Teaching Shakespeare!

A Folger Education Blog

"Your lord; myself and other noble friends, Are partners in the business."

Shaking Hands with Shakespeare

Acting as the registrar for our local programs, it’s not surprising to me that most of the teachers who use our resources teach English, or are using our program for an English unit. Occasionally, though, I’ll get a call from a Social Studies or History teacher who plans to tie the program in to their unit on Elizabethan Life.

But this can go even further! You might remember one of our first Teacher to Teacher videos featuring Bob Harrison, in which he advocates for “Shakespeare Across the Curriculum,” and gives some examples of how to connect learning about Shakespeare and Elizabethan Life across many subjects and to students’ own life.

Specific plays lend themselves to cross-curricular study, and it’s really up to the teachers to figure out how best to collaborate on a unit. It can be difficult, especially with all of the guidelines for meeting standards and preparing for standardized tests. Crossing curricula, though, helps make the subjects more relevant, and makes the information stick.

This all comes to mind after seeing an article today about a 2009 performance of A Midsummer Night’s Dream at Texas A&M University where the production was enhanced with robot “fairies” built by the school of engineering and in collaboration with the performance studies and computer science departments. These students and their professors were innovative and creative in their presentation of this play for a modern audience, and learned more about each other’s chosen areas of study in the process!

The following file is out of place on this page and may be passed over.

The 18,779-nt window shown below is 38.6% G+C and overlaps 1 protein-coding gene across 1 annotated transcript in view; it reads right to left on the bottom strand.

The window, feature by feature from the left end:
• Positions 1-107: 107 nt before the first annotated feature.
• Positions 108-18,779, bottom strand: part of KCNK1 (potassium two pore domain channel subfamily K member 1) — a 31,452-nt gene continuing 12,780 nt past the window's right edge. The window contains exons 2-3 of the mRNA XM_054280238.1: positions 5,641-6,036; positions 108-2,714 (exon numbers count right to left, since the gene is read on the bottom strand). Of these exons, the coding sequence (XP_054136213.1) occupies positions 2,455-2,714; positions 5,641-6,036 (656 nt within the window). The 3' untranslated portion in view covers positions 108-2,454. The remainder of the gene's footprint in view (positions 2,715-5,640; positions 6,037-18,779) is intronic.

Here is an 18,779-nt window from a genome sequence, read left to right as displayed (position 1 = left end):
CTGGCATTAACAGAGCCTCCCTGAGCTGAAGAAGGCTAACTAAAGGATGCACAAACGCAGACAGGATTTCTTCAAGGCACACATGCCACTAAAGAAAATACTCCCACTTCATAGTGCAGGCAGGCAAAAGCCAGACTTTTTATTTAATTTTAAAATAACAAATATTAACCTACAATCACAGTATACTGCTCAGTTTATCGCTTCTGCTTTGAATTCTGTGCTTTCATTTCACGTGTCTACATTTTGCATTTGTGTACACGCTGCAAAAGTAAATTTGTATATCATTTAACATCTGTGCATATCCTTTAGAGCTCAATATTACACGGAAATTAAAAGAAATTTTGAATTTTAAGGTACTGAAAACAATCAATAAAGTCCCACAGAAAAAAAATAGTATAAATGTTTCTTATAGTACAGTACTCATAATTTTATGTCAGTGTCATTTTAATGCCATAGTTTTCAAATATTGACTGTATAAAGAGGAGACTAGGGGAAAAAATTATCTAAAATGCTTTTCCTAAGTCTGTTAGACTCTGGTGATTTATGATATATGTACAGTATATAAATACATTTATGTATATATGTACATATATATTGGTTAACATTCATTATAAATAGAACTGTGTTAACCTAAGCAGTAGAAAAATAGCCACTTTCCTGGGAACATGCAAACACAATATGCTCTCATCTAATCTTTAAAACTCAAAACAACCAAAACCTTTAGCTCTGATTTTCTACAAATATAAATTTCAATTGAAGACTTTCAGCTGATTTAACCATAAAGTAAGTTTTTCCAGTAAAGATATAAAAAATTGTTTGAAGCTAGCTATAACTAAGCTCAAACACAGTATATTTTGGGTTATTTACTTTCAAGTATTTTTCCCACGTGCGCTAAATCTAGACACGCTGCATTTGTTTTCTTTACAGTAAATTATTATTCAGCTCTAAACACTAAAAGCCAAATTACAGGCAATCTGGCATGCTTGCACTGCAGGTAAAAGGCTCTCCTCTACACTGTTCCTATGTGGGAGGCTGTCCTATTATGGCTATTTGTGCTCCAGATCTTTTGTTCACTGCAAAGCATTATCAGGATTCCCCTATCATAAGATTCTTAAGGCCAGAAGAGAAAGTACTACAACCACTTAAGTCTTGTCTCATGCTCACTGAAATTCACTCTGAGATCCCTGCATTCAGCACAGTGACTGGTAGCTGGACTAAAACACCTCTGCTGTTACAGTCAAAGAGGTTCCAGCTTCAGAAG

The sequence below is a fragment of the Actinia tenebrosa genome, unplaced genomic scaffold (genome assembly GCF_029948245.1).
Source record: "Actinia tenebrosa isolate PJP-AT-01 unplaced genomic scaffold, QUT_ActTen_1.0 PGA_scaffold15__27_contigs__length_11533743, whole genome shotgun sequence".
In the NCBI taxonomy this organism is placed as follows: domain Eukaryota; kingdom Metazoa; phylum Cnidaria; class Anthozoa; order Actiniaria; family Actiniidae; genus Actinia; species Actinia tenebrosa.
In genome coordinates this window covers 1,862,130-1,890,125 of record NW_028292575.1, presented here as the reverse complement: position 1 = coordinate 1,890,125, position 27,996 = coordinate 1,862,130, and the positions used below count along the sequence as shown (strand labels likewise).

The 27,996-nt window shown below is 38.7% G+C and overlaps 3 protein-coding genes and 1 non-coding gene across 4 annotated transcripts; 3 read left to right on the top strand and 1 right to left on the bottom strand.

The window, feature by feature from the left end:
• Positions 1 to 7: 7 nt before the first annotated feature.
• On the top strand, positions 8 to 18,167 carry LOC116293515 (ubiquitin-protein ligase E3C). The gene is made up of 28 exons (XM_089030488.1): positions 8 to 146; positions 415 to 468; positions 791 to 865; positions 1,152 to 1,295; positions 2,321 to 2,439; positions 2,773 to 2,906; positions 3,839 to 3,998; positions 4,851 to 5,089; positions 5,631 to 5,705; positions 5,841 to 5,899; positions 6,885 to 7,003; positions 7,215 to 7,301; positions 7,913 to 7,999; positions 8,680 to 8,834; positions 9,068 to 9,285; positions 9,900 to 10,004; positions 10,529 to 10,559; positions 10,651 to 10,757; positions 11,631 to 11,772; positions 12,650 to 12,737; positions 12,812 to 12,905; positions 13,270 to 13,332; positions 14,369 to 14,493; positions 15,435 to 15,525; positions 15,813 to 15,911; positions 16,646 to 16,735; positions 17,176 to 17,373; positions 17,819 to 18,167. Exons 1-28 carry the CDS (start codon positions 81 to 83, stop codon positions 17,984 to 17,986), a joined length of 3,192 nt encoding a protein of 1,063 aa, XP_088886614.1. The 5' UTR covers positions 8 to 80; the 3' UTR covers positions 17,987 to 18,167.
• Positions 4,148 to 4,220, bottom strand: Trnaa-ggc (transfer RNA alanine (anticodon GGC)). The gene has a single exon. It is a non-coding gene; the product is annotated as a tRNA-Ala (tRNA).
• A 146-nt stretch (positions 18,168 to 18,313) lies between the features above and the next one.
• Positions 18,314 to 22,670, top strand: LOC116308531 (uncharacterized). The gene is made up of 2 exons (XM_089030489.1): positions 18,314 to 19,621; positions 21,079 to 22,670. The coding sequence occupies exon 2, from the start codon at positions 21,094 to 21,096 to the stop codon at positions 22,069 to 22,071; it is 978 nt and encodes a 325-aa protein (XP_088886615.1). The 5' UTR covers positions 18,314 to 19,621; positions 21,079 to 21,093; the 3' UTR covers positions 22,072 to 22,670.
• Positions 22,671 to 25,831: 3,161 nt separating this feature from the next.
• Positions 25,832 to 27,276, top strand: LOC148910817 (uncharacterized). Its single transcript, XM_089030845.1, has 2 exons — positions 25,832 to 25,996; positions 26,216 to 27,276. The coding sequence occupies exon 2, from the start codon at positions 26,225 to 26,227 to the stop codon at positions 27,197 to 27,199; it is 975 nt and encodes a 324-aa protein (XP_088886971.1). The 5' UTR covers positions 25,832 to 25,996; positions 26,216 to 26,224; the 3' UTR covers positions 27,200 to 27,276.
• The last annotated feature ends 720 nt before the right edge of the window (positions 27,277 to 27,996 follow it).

Are you planning any cross-curriculum lessons with Shakespeare this year? Let us know in the comments!


  • Shakespeare by definition should be the province of interdisciplinary inquiry. Far to few English professors, let alone high school teachers, have the background in history to assess, for example, the implications of the fact that Polonius is a parody of William Cecil. I always approach the task of reading, performing, and comprehending the text from a historical perspective. Before the plays were “universal” they were local and particular, and they still bear many signs of their origins, “showing their birth and where they did proceed,” so to speak.

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